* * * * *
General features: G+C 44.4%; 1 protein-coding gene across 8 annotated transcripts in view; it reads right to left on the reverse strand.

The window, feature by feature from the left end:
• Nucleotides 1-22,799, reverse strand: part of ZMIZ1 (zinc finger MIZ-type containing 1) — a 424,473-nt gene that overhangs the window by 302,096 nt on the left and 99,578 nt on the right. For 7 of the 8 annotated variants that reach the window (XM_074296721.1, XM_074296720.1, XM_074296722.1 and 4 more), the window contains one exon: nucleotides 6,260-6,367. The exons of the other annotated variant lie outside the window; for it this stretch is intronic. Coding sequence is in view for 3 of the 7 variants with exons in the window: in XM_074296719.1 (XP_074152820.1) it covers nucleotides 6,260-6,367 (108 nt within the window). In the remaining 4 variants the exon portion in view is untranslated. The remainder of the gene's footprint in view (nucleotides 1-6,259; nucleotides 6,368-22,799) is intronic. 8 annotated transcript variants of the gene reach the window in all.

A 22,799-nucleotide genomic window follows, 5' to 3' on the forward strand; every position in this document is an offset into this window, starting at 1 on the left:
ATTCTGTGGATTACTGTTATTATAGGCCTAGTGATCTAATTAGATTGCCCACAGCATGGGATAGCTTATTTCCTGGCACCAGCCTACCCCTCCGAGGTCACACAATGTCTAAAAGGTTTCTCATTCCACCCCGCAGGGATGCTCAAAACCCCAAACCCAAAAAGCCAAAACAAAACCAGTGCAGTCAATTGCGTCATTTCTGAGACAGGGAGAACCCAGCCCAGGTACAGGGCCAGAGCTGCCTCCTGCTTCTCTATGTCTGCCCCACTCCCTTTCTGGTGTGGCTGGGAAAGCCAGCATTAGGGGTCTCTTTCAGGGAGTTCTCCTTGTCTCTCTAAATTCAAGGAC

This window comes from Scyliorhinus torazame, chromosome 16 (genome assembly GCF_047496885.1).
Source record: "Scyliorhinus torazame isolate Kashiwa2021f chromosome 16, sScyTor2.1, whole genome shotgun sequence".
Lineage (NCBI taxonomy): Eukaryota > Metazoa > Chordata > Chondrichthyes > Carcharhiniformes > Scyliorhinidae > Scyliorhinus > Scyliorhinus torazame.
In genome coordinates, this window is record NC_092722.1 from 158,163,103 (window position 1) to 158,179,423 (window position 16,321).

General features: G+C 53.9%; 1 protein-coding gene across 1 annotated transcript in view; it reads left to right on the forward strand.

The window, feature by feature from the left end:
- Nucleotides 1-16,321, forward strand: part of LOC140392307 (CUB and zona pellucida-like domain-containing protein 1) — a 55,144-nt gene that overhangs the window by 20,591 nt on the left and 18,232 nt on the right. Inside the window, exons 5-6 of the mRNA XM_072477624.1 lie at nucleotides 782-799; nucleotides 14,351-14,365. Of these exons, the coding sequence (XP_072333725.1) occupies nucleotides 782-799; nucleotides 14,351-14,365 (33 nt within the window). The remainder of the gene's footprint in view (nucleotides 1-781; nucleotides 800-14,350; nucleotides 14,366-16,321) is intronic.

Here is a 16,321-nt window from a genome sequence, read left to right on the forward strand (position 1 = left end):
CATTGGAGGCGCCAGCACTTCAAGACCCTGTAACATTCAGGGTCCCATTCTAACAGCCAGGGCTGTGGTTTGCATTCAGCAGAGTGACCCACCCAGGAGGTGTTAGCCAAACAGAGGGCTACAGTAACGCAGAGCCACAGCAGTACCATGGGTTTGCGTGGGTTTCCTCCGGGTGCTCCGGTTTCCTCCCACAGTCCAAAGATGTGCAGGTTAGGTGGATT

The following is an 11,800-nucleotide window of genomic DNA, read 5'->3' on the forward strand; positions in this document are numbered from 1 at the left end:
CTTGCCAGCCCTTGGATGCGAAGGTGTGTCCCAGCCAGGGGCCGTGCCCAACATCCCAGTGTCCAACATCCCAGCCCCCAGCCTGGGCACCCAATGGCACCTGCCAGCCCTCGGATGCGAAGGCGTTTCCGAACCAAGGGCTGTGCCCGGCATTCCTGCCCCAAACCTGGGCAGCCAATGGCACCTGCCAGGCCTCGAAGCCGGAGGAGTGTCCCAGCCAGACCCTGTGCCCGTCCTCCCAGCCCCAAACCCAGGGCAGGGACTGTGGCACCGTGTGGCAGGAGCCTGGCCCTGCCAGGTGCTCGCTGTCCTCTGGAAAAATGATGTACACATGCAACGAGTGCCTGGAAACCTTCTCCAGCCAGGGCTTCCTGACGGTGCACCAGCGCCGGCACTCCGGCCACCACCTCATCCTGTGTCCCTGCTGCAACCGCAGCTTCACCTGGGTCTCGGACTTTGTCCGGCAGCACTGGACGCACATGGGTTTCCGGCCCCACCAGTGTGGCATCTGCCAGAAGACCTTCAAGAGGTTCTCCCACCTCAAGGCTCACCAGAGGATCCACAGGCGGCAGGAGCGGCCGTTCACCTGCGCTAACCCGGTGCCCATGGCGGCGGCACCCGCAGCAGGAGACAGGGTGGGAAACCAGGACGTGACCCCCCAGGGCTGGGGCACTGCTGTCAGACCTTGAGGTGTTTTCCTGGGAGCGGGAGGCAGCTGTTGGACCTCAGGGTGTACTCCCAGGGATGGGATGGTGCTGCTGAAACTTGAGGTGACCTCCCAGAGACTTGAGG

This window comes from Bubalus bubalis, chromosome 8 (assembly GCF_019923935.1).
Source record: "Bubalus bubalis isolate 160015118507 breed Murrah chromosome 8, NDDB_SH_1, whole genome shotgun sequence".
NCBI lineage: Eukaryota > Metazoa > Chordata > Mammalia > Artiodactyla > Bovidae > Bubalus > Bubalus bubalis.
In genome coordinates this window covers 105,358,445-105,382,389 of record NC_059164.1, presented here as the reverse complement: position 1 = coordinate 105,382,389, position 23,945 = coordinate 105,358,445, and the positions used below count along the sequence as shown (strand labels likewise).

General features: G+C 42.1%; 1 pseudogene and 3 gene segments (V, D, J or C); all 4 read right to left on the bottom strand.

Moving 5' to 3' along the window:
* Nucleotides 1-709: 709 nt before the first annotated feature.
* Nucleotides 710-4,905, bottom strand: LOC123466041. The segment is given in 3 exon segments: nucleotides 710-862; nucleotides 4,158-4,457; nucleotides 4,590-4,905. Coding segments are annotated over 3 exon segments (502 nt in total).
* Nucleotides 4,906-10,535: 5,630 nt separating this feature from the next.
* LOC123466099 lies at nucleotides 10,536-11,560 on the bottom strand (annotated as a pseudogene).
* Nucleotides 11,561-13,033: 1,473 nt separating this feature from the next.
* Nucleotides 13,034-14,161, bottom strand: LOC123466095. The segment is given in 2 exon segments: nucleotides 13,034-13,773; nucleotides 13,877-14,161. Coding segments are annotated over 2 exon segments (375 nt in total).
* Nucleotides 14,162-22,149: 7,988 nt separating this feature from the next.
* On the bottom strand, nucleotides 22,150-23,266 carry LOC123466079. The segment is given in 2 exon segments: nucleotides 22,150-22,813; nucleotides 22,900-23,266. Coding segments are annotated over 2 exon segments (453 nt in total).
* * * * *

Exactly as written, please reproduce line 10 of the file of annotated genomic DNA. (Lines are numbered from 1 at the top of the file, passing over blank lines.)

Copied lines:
General features: G+C 53.9%; 1 protein-coding gene across 1 annotated transcript in view; it reads left to right on the forward strand.